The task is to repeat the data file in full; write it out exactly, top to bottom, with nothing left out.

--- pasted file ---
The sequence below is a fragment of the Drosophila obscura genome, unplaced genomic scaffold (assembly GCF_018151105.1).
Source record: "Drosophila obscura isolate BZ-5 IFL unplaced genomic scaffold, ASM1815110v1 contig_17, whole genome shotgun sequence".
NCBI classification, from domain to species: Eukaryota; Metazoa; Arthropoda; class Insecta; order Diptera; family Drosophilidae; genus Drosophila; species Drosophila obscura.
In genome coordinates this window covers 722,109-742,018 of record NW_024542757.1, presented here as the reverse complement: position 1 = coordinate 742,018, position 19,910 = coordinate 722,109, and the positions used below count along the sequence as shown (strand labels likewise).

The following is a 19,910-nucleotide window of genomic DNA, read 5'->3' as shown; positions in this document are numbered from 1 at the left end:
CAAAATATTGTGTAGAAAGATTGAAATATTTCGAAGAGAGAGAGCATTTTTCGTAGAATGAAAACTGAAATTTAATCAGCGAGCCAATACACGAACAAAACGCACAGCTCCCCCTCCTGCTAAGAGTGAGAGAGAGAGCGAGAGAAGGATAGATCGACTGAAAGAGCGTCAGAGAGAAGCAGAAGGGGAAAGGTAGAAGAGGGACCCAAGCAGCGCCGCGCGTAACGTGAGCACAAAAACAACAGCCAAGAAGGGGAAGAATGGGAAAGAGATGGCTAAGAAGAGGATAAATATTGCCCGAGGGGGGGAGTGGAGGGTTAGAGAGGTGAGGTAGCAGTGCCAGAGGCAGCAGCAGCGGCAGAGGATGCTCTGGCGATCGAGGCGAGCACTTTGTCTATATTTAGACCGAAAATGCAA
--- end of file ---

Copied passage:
The sequence below is a fragment of the Drosophila obscura genome, unplaced genomic scaffold (assembly GCF_018151105.1).
Source record: "Drosophila obscura isolate BZ-5 IFL unplaced genomic scaffold, ASM1815110v1 contig_17, whole genome shotgun sequence".
NCBI classification, from domain to species: Eukaryota; Metazoa; Arthropoda; class Insecta; order Diptera; family Drosophilidae; genus Drosophila; species Drosophila obscura.
In genome coordinates this window covers 722,109-742,018 of record NW_024542757.1, presented here as the reverse complement: position 1 = coordinate 742,018, position 19,910 = coordinate 722,109, and the positions used below count along the sequence as shown (strand labels likewise).

The following is a 19,910-nucleotide window of genomic DNA, read 5'->3' as shown; positions in this document are numbered from 1 at the left end:
CAAAATATTGTGTAGAAAGATTGAAATATTTCGAAGAGAGAGAGCATTTTTCGTAGAATGAAAACTGAAATTTAATCAGCGAGCCAATACACGAACAAAACGCACAGCTCCCCCTCCTGCTAAGAGTGAGAGAGAGAGCGAGAGAAGGATAGATCGACTGAAAGAGCGTCAGAGAGAAGCAGAAGGGGAAAGGTAGAAGAGGGACCCAAGCAGCGCCGCGCGTAACGTGAGCACAAAAACAACAGCCAAGAAGGGGAAGAATGGGAAAGAGATGGCTAAGAAGAGGATAAATATTGCCCGAGGGGGGGAGTGGAGGGTTAGAGAGGTGAGGTAGCAGTGCCAGAGGCAGCAGCAGCGGCAGAGGATGCTCTGGCGATCGAGGCGAGCACTTTGTCTATATTTAGACCGAAAATGCAA